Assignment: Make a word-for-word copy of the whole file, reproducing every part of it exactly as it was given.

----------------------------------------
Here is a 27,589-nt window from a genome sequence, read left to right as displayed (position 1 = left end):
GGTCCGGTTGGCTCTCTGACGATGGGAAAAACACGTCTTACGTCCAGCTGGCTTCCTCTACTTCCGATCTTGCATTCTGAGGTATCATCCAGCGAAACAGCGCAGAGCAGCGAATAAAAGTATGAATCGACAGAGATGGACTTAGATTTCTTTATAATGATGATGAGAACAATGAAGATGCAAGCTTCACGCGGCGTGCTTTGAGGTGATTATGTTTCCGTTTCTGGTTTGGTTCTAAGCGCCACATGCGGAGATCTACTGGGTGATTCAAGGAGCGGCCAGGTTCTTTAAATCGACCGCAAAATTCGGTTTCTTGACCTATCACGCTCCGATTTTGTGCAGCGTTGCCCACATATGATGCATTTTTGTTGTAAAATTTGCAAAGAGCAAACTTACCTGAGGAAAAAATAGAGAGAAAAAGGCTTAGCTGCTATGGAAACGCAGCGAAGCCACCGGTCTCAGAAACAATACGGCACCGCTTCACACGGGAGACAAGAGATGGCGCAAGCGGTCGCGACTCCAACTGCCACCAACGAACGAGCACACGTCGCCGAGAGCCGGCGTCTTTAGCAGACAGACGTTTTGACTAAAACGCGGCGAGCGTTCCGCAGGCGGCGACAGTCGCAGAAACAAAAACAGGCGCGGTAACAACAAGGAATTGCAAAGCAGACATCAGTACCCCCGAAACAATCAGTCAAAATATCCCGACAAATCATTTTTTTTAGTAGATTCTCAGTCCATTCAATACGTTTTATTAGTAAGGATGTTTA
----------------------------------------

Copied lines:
Here is a 27,589-nt window from a genome sequence, read left to right as displayed (position 1 = left end):
GGTCCGGTTGGCTCTCTGACGATGGGAAAAACACGTCTTACGTCCAGCTGGCTTCCTCTACTTCCGATCTTGCATTCTGAGGTATCATCCAGCGAAACAGCGCAGAGCAGCGAATAAAAGTATGAATCGACAGAGATGGACTTAGATTTCTTTATAATGATGATGAGAACAATGAAGATGCAAGCTTCACGCGGCGTGCTTTGAGGTGATTATGTTTCCGTTTCTGGTTTGGTTCTAAGCGCCACATGCGGAGATCTACTGGGTGATTCAAGGAGCGGCCAGGTTCTTTAAATCGACCGCAAAATTCGGTTTCTTGACCTATCACGCTCCGATTTTGTGCAGCGTTGCCCACATATGATGCATTTTTGTTGTAAAATTTGCAAAGAGCAAACTTACCTGAGGAAAAAATAGAGAGAAAAAGGCTTAGCTGCTATGGAAACGCAGCGAAGCCACCGGTCTCAGAAACAATACGGCACCGCTTCACACGGGAGACAAGAGATGGCGCAAGCGGTCGCGACTCCAACTGCCACCAACGAACGAGCACACGTCGCCGAGAGCCGGCGTCTTTAGCAGACAGACGTTTTGACTAAAACGCGGCGAGCGTTCCGCAGGCGGCGACAGTCGCAGAAACAAAAACAGGCGCGGTAACAACAAGGAATTGCAAAGCAGACATCAGTACCCCCGAAACAATCAGTCAAAATATCCCGACAAATCATTTTTTTTAGTAGATTCTCAGTCCATTCAATACGTTTTATTAGTAAGGATGTTTA